Connecting with Quennect 4

By HermineBloom

Tapestries hung on brick walls with high ceilings, original artwork, live music and an undeniable spirit of charity work in the kind of underground space that most young people who don’t live in the city fantasize about when they picture an urban art scene.

Despite the romance, however, many underground art spaces in the city cease to exist due to city regulations. Quennect 4, 2716 W. North Ave., was an apartment-turned-cultural-haven dedicated to raising money for charities and organizations throughout the city. Now John Ibarra, who founded the organization in 2007, no long has a home to host events.

On Jan. 5, the city delivered a notice from the alderman, Ibarra explained, which notified the organizers of Quennect 4 that their space and six other addresses were given citations for loud music and illegal promotion, and have subsequently been shut down.

The independently run, multi-use art space, which is where Ibarra and his roommates are currently living, originated from a desire to expose people in the city to art, fashion, primarily world music and provide people with an opportunity to recite their work at an open mic or a story slam.

A global rhythm project called “Café Vida,” art showcases of all mediums and regularly scheduled story slams took place every week at Quennect 4 before they shut down. Café Vida now takes place at Wicker Well Lounge, 1637 W. North Ave.

In order to organize these types of events, Ibarra, who previously worked at independent bookstore the New World Resource Center, 1300 N. Western Ave., recruited the artistic people in the community to help.

Ibarra refuted that Quennect 4, or Q4 for short, was ever deemed a hipster hangout.

“The way that I look at it now was that it was always a community cultural center no matter who it was geared toward,” Ibarra said. “People tend to want to keep things apart. The hipsters, the hip-hop cats, the activists. One thing that we did do was bring people together. Even now, things are segregated in Chicago and without places like ours, there’s really no place for everybody to come together as a whole again.”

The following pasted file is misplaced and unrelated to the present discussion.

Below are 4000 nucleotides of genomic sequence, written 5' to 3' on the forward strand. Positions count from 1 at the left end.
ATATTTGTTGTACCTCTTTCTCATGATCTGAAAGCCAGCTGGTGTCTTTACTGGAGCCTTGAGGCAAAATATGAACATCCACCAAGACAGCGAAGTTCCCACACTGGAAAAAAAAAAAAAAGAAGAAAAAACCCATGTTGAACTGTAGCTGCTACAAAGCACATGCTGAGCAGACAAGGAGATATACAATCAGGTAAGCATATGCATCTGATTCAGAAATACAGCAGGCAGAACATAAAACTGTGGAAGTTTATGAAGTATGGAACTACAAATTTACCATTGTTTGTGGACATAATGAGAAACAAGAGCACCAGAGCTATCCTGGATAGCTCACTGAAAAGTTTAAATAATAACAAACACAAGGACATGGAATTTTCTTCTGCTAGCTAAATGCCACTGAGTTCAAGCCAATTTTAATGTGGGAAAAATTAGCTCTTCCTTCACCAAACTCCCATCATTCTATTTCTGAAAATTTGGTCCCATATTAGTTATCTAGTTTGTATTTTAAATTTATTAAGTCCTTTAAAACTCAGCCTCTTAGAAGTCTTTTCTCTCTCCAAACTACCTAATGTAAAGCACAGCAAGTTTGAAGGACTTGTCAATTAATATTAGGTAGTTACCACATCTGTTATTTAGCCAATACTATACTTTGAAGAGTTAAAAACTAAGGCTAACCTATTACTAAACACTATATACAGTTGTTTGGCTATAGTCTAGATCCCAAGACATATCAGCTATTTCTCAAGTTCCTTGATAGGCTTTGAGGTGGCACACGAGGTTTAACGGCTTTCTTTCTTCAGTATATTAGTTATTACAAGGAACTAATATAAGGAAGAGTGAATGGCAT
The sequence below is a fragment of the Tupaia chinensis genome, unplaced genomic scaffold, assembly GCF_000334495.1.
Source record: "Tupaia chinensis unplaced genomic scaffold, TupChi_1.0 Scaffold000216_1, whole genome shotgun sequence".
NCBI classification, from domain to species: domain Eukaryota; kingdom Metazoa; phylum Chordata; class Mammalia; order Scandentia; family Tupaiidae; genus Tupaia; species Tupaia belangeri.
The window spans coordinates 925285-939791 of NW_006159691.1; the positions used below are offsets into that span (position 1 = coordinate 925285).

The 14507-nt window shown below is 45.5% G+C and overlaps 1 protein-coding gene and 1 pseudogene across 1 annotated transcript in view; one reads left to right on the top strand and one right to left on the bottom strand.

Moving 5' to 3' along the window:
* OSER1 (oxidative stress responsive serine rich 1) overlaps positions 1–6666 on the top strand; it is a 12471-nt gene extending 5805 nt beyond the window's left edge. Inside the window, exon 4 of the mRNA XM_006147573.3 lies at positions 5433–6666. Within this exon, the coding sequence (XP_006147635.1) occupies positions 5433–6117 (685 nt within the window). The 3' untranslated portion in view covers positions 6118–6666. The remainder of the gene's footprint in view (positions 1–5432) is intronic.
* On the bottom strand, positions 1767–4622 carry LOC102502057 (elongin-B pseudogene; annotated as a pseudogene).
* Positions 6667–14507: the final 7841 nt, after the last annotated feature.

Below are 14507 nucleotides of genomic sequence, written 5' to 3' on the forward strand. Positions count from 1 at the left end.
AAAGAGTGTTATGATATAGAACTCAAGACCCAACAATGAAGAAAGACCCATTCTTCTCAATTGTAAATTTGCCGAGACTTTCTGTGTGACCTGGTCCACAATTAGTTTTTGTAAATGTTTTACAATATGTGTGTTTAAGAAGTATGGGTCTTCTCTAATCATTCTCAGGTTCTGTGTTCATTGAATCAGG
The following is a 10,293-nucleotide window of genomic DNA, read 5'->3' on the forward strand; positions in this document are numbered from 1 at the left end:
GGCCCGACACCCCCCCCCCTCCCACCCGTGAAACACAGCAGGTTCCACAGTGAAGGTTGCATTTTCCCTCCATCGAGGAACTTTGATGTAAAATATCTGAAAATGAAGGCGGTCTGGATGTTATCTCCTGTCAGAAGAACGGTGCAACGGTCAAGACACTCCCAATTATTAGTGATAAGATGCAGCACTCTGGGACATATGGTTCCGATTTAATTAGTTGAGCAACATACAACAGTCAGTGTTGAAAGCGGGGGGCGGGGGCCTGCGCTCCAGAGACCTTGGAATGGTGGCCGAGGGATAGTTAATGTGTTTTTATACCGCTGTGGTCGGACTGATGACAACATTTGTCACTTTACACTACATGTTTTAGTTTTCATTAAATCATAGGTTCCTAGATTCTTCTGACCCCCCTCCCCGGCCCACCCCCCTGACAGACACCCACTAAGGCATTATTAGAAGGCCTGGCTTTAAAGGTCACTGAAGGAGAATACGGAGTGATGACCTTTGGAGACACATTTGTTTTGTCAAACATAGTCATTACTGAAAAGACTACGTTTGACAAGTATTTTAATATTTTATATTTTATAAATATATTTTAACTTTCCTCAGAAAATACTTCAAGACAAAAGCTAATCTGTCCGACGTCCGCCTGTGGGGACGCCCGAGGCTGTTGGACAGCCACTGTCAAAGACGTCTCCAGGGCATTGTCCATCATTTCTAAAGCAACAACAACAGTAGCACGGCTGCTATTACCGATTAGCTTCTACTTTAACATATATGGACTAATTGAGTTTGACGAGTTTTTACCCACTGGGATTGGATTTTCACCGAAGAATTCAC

Q4 continues to be committed to providing a safe environment for city dwellers interested in underground art.

“We’ve had a lot of age restrictions so that the young crowd wouldn’t be a problem,” said Phillip Morris, who helped organize events and participated regularly in Q4’s open mics. “Developing artists come out of their shell just by coming to Quennect 4 every week. People get exposed to a wide array of music that they may have never heard before. Really interesting, original and authentic people would come here.”

Perhaps most importantly, those behind the organization were constantly fundraising for charities such as Latino Union, Women’s Health Care Center, U.S. Social Forum and the Leftist Lounge, to name a few.

Morris, 30, who is an emcee, performed at Q4 and “walked into a world of wonder,” he said.

West Side native and full-time vocalist, Morris said whenever anyone from Q4 asked him to help out he was on board.

“The city is quick to crack down on anything they can’t control, regulate or tax,” he said.

Louis Tubens, not unlike Morris, was asked to help organize and emcee events at Quennect 4 after being involved in a party his group, the Leftist Lounge, threw at

the space.

Tubens, 28, said the majority of people who attended the events were in their early 20s to mid-30s and were willing to dig for an art outlet such as this one.

“By being underground and people really having to search for it, we really did get an audience of people who come for the art and the music,” Tubens said. “Not because it’s something cool or hip to do, but more because they sought it out. It’s something that they’re seeking.”

Tubens currently works for After School Matters, teaches video production at an inner-city high school, performance installation at a youth center and gives tour guides at a museum in Pilsen.

He said the members of Q4 wanted to cater to the people who already live on the West Side, as well as bring people from different neighborhoods to the events to expose them to cultural events they might enjoy.

As far as Tubens is concerned, Q4 will continue to act as event planners or as a go-between for artists and potential spaces for gigs until they re-establish their space.

“We’ll do everything from sound to putting up the artwork, to taking it down when it’s all over,” Tubens said. “There will be security, [and] drinks if drinks are provided. We’ve definitely continued; we just don’t have a home.”

Ibarra, who has worked odd jobs since Q4 shut down, encourages everyone to donate money to their organization by visiting their Web site.

“Q4 will never stop,” he said. “It’s only going to be a matter of time. It’s kind of like that saying, ‘Life finds a way.’ There will always be a way for us to continue what we’ve been doing.”

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